From Cave Man to Modern Man: The History of Home Heating Technology


We’re no longer cooking food over newly discovered fire unless we’re at a cookout – but that’s how home heating began.

Prehistoric heat
As far back as nearly two million years ago (1,900,000 BC), humans began cooking food over fire. The discovery of fire not only enabled early man to cook his food but to also start heating his domicile in a rudimentary fashion.

Archaeologists have uncovered evidence of humans using fire in this way about 100,000 years ago, with central fires in dwellings that had roof openings to vent the smoke, almost like a tipi. “Fast forward” to around 42,000 BC, by which time the Neanderthals were using mammoth bones to build hearths (as discovered in what is now Ukraine).

Ancient heating systems
In the ancient times of Greek and Roman civilizations—say, 2500 BC—possibly the first central heating system with radiant heat was created. There are flues in the ground in the excavated Temple of Ephesus, for purposes of circulating heat produced by a fire.

This is pretty amazing since it is a precursor to modern-day gas furnaces! Throughout the Roman Empire, there is evidence of central heating systems in some buildings, baths, and upper-class homes; these building what are called “hypocaust furnaces”; these created and distributed heat by warming empty spaces under floors that connected to pipes in the walls—the first form of radiant heating. Similar furnaces were developed by other cultures.

Middle Ages
Unfortunately, with the fall of the Roman Empire and the Dark Ages, humans took a step back to more primitive fireplaces, which would have warmed up a very limited space. However, things started heating up around 800 AD with the introduction of clay stoves and by the early Renaissance period, monks in Europe brought back a central heating system by diverting river water and heating it with wood-burning furnaces. Ventilation improved as well with the first chimneys. And, just as today, technology continued to improve home heating; masonry stoves became common by the 1500s and chimney construction became more refined.

The (sort-of) modern era
Circulating heat came back—finally!—in the early 1600s with the invention of a circulating fireplace with a raised grate that promoted airflow. By the early 1700s, technology once again brought improvements to citizens in England, who used combustion air from an outside duct to circulate heat. Russia’s Peter the Great equipped his Summer Palace with a hot-water heating system around this time.

In the American colonies, Benjamin Franklin introduced his Franklin stove in 1741, a more efficient model than its competitors. In Scotland in the late 1700s, James Watt got busy developing the first working steam-based heating system for his home; it had a central boiler and pipe system. These advancements signaled a new era in home heating, which was further refined in the early 1800s by England’s William Strutt, who invented a warm-air furnace that could heat cold air. This heated air traveled through ducts into rooms, much as our modern-day central heating does.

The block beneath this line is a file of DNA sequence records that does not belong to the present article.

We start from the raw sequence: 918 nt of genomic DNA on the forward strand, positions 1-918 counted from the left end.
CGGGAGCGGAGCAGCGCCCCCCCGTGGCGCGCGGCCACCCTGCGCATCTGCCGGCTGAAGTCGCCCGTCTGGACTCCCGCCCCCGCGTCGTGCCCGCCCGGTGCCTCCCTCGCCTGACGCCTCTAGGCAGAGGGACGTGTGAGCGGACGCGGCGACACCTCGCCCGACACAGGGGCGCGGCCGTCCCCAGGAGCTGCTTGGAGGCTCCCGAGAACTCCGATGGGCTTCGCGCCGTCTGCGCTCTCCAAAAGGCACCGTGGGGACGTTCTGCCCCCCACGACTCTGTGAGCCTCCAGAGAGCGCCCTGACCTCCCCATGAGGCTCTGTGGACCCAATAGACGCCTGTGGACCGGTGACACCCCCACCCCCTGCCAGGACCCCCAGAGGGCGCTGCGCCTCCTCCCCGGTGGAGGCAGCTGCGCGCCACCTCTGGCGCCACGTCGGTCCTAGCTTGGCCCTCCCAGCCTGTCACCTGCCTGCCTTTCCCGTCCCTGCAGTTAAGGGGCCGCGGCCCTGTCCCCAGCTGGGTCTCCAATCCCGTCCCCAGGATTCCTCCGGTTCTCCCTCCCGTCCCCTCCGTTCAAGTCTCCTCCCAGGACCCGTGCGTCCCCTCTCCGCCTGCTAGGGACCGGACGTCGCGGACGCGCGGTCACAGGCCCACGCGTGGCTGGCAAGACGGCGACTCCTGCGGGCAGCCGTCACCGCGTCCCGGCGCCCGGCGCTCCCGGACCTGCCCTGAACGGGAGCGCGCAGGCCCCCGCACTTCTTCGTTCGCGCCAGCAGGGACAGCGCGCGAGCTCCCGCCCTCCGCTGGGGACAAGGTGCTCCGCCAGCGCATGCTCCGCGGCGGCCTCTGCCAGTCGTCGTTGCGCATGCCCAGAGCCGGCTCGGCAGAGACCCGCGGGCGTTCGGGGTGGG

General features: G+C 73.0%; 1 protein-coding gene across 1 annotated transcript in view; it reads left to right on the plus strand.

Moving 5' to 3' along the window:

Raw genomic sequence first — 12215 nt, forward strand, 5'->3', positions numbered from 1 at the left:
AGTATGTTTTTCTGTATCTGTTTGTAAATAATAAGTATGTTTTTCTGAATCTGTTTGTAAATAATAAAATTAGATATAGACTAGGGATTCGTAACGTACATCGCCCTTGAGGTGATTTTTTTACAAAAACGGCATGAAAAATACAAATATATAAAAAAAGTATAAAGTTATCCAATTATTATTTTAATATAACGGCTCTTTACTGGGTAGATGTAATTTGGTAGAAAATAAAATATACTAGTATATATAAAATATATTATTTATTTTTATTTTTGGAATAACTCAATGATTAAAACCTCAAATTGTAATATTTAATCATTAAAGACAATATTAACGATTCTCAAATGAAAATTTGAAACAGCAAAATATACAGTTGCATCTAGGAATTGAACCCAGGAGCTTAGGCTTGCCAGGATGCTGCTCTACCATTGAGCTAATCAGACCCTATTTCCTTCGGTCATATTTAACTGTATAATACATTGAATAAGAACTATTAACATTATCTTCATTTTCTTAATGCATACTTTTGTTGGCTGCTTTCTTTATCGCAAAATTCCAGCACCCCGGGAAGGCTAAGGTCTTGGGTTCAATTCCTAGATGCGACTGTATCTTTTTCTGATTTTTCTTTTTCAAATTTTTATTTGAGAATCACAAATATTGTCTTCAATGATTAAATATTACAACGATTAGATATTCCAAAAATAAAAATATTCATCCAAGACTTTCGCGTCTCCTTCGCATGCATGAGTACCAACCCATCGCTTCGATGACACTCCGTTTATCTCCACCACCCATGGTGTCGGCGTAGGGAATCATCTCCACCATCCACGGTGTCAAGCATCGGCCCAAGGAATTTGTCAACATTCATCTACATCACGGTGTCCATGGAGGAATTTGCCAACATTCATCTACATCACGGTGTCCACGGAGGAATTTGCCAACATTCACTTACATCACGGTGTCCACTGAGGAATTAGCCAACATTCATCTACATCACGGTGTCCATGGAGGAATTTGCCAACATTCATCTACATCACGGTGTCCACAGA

A big step towards modern home heating happened in Russia in 1855 with the invention of the radiator and 30 years later, the first thermostat was patented.

20th century heating technology
Electric heat was also being worked out during the late 19th century into the early 20th century. Thomas Edison invented the first electric heater in 1883 and the filament wire that would heat up to toast bread—a precursor to the electrical heating unit—was discovered in the early 1900s.

In 1919, just under 100 years ago, Alice Parker of Morristown, NJ patented the first central heating system. It was the first furnace fueled by natural gas, and Parker’s design enabled cool air from a compartment to be drawn into the furnace, where it was conveyed through a heat exchanger and delivered throughout the house or building through ductwork.

Technology brought forced convection wall heaters using a coal furnace, electric fan, and ductwork in 1935 and direct exchange ground-source (geothermal) heat pumps in the late 1940s. A major innovation came in 1990 with solar air heating and in this century, homes and office buildings are being wired with smart technologies that help occupants regulate the heat remotely and more accurately based on actual use or need.

At Bloomfield Cooling, Heating & Electric, we’re thankful we can make the latest HVAC technology available to our customers, with top-of-the-line heating (and cooling) systems for homes of all sizes and ages. Read more about our services here, and contact us for a free estimate on your HVAC installation, gas conversion, or system maintenance needs.


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